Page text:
Acton Institute Powerblog

Which U.S. States are the Most Corrupt?

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briberyThere’s an old saying that corruption is authority plus monopoly minus transparency. That combination makes state-level governments especially prone to the temptations of corruption.

A new study in Public Administration Review, “The Impact of Public Officials’ Corruption on the Size and Allocation of U.S. State Spending,” looks at the impact of government corruption on states’ expenditures. Defining corruption as the “misuse of public office for private gain,” the authors of the paper note that public and private corruption can have a range of negative effects, including lower-quality work, reduced economic productivity, and increased poverty.

According to Leighton Walter Kille, the researchers explored two possible theories: First, higher levels of corruption should cause states’ spending levels to be higher than they would be otherwise. Second, corruption would distort states’ spending priorities in ways that favor bribes from private firms and others. Some of the findings include:

• Corruption and elevated state expenditures were found to be positively correlated. Over the period studied, if the 10 most corrupt states had been at the average level of corruption, they could have reduced their annual expenditures by $1,308 per capita, or 5.2% of the mean per-capita expenditure.

• More-corrupt states tend to spend more on areas that are fertile ground for practices most conducive to corrupt practices such as bribery, kickbacks, extortion, nepotism and patronage. These include construction and highway projects, salaries and wages, borrowing, correction and police protection.

• Construction projects find particular favor because they present a wealth of corruption opportunities: “First, construction involves large, complex, nonstandard activities, so the quality of construction can be very hard to assess. Second, domestic and international construction industries are dominated by a few monopolistic firms. Third, the industry is closely linked to the government. Governments have major roles as ‘clients, regulators, and owners’ of construction companies. It is very common to bribe government officials to gain or alter contracts and to circumvent regulations related to construction.”

According to the study, the top 10 most corrupt states are:

  1. Mississippi
  2. Louisiana
  3. Tennessee
  4. Illinois
  5. Pennsylvania
  6. Alabama
  7. Alaska
  8. South Dakota
  9. Kentucky
  10. Florida

“The results of this article suggest that preventing public officials’ corruption and restraining spending induced by public corruption should accompany other efforts at fiscal constraint,” the researchers conclude. “Increases in states’ expenditures on capital, construction, highways and borrowing are not problematic in themselves. . . . However, policy makers should pay close attention that public resources are not used for private gains of the few but rather distributed effectively and fairly.”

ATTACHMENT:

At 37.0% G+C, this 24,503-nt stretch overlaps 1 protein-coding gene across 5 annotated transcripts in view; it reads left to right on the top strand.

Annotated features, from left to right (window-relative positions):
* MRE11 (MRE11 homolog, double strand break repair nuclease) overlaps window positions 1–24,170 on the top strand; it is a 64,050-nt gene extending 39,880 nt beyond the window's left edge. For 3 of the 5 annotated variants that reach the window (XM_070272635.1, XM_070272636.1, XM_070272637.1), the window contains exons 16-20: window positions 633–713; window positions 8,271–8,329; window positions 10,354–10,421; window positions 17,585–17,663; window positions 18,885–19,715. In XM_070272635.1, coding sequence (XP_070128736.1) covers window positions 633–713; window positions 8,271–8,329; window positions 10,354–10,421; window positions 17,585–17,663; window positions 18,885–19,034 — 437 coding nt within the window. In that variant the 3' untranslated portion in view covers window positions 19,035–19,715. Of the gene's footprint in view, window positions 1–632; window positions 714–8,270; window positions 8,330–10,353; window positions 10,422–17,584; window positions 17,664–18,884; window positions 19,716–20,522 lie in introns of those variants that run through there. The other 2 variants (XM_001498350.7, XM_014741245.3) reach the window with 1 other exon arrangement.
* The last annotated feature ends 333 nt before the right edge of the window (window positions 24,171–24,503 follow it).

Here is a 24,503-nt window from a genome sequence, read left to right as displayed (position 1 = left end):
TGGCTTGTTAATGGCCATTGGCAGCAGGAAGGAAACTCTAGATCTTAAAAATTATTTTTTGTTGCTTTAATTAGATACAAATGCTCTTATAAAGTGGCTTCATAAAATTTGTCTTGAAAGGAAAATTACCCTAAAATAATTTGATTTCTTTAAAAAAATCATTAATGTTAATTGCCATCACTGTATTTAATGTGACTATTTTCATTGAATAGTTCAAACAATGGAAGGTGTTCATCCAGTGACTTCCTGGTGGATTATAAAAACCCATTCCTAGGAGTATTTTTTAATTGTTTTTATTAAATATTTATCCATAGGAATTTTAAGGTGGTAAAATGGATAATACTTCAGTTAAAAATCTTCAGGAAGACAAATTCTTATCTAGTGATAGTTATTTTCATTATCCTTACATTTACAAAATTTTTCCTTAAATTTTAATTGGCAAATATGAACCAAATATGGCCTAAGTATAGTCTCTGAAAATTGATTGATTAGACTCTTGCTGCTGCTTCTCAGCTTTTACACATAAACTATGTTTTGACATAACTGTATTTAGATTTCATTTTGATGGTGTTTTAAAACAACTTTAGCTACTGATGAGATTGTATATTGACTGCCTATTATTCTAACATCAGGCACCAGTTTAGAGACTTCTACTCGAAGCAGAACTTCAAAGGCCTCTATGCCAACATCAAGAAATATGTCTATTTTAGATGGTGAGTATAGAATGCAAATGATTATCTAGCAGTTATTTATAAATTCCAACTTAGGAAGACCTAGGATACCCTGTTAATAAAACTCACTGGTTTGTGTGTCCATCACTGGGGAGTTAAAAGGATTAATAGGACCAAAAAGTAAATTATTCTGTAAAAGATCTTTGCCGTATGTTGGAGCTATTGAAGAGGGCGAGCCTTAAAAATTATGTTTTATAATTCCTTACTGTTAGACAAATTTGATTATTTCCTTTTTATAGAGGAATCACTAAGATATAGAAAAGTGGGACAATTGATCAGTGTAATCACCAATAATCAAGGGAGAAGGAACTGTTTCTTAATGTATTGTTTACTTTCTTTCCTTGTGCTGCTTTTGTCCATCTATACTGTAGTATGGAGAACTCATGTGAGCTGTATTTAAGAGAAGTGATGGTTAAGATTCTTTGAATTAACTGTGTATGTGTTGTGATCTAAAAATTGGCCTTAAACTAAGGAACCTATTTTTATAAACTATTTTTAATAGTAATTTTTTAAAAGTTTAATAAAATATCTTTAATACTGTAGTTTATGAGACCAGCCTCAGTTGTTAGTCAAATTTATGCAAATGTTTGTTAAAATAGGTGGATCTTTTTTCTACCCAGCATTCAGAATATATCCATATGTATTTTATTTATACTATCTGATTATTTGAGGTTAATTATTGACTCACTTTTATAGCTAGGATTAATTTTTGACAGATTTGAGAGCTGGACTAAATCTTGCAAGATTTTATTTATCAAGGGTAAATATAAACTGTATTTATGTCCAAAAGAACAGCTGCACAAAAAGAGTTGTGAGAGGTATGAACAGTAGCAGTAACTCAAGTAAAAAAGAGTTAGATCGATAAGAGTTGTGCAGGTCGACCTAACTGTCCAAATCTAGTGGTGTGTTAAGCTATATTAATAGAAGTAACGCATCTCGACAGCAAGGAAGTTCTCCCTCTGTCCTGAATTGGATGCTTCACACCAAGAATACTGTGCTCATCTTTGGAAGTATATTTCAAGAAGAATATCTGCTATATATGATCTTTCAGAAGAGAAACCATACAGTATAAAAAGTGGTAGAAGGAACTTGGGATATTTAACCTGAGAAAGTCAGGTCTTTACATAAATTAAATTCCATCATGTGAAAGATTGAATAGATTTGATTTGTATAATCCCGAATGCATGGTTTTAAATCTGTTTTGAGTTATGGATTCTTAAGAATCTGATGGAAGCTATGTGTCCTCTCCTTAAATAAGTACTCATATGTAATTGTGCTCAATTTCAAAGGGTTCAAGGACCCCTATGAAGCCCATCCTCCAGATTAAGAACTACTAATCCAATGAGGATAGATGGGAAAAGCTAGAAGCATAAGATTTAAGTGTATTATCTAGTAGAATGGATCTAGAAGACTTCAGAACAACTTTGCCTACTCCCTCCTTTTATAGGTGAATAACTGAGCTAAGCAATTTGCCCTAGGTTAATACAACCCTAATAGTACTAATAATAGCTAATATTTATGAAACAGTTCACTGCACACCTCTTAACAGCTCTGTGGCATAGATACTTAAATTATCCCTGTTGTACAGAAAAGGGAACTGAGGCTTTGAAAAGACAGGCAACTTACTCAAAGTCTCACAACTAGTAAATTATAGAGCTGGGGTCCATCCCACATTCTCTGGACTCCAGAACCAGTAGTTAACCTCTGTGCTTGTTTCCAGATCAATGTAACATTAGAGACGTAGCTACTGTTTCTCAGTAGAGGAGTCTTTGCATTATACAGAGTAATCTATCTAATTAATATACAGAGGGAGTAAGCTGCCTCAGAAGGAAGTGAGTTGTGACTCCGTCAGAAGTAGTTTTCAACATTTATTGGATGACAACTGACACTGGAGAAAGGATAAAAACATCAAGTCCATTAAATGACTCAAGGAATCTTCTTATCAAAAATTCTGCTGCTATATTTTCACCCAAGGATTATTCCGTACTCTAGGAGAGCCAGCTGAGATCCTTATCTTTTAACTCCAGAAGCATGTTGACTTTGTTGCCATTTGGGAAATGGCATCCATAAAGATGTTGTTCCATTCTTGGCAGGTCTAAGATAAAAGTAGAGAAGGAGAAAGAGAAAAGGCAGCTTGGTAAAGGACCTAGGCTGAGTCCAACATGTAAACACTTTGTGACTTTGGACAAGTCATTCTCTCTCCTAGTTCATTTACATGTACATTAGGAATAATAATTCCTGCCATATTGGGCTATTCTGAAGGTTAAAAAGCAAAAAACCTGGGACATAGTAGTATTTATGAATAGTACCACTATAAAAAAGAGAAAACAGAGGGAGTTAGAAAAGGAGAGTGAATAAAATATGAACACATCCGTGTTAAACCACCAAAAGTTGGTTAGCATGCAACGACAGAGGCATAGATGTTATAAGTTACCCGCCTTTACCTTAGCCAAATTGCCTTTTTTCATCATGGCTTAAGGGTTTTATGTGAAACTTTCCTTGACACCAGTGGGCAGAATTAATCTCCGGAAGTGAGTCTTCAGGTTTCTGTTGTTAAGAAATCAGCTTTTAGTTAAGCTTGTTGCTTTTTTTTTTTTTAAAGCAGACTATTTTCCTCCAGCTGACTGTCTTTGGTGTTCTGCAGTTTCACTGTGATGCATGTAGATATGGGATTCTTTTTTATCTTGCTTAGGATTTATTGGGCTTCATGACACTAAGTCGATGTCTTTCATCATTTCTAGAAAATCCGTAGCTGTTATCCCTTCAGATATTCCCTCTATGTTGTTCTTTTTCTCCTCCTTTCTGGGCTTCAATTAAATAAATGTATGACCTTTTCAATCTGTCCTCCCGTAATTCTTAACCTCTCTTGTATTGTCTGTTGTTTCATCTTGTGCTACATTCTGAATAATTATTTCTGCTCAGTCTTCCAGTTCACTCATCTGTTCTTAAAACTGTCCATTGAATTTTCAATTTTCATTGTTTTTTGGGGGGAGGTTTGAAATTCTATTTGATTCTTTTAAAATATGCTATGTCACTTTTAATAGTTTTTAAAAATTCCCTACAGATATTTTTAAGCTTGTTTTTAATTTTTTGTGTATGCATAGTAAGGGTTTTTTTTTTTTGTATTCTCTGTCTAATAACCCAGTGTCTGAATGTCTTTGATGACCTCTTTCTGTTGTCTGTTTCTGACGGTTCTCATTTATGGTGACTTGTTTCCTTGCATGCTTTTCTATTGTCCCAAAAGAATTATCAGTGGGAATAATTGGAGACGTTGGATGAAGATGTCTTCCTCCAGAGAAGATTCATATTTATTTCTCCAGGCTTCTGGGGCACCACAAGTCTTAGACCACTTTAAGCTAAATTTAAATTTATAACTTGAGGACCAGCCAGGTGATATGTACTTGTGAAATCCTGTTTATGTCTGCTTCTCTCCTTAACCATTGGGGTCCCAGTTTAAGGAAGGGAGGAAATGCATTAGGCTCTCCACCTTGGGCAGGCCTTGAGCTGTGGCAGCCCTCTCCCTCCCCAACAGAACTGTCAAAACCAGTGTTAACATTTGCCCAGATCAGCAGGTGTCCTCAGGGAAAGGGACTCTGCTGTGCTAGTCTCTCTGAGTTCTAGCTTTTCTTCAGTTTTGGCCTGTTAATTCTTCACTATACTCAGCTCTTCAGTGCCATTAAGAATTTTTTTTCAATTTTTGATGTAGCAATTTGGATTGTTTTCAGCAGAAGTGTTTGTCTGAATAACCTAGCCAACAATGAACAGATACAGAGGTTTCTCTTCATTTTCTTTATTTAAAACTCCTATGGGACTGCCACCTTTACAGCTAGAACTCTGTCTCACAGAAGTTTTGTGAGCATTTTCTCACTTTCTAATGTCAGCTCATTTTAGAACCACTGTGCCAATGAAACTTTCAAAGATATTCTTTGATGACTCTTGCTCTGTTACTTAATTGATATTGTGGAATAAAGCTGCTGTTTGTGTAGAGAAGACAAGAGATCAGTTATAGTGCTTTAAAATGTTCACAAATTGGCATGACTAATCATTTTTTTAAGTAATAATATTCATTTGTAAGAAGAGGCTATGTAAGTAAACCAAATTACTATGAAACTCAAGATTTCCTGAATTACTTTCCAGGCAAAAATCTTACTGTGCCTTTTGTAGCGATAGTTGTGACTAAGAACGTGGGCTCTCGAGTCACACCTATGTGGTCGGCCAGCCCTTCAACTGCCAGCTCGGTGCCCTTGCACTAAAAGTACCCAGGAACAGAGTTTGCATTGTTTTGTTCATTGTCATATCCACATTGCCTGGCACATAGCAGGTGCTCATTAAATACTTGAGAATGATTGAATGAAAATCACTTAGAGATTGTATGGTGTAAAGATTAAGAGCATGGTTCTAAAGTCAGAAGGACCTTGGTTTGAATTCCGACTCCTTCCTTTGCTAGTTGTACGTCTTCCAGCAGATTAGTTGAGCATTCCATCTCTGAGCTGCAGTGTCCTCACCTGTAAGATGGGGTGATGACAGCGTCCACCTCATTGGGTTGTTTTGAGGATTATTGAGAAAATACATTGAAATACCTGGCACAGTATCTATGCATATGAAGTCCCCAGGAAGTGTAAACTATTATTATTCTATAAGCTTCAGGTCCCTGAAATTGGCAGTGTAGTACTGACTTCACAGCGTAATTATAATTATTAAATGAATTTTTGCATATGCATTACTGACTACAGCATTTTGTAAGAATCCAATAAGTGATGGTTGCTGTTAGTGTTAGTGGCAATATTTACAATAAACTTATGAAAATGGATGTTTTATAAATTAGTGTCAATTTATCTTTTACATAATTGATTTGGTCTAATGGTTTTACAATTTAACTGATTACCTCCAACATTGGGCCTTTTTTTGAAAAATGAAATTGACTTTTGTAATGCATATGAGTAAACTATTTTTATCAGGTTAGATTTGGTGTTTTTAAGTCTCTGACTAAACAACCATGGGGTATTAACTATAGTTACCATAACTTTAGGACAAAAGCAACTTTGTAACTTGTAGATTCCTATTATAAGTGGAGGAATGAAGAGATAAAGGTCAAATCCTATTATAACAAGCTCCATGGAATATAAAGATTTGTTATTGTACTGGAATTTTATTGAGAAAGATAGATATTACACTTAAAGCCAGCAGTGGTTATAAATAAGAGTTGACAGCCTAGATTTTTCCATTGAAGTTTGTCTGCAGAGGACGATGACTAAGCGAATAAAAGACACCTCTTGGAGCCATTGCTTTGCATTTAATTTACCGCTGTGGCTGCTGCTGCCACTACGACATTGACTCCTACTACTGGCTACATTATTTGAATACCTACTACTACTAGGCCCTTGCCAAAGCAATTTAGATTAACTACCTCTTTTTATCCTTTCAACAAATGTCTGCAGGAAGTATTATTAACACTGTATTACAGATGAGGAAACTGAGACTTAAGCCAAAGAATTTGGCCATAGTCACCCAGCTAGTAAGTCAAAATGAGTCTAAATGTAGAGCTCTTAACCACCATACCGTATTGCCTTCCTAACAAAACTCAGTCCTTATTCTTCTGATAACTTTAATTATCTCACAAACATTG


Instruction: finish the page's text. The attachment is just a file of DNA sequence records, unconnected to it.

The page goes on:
Joe Carter Joe Carter is a Senior Editor at the Acton Institute. Joe also serves as an editor at the The Gospel Coalition, a communications specialist for the Ethics and Religious Liberty Commission of the Southern Baptist Convention, and as an adjunct professor of journalism at Patrick Henry College. He is the editor of the NIV Lifehacks Bible and co-author of How to Argue like Jesus: Learning Persuasion from History's Greatest Communicator (Crossway).


  • The_Repentant_Curmudgeon

    Hmm. I’m skeptical of this list for a couple reasons:

    1. It does not square with surveys of least trusted states, and no state is even close to Illinois on that list.

    2. It does not square with surveys of states that are most in the red. There doesn’t have to be a correlation, but the trust surveys and the most in the red survey do largely square with one another.

    3. I just read their policy positions. They advocate more opportunities for federal workers to attend non-government conferences. More opportunity for pay raises by government employees. More government careers for students graduating from public policy schools (and nearly all the staff seem to teach at these schools).

    4. Recent surveys about states whose governments were least trusted, taxed highest, or were most in the red ALL had blue states heavily dominating the worst of the lot. This survey has red states clearly dominating the worst of the lot.

    I add all this up, and now I’m far more skeptical of this report than when I started writing this comment.

    • Non Compliant

      1. Corruption doesn’t necessarily cause distrust… Eventually it can if people find out about corruption. This study seems to be based on evidence of corruption (i.e. shady happenings, kickbacks etc.), not based on a “feeling” of trust or distrust.

      2. You’re right when you say there doesn’t have to be a correlation between corruption and states in debt. Because there may not be one. This just looks at how much money is going under the table, which doesn’t have to mean not profitable.

      3. Policies don’t determine whether or not a government is trustworthy, corrupt, or good. Its actions determine that.

      4. Again, it’s not about trust, it’s about corruption. Trust is a perception, corruption is a fact.

      All this and i still find their findings to be exactly what they reported based on their period of study and the states they studied….

  • Bill Lenner

    I love how the uneducated cram into comments on this report that is based on a well founded study. Trolls you give people so much amusement. Here’s the original report I believe this writer is basing his on. >> Get yourself into an associate society so you can read it.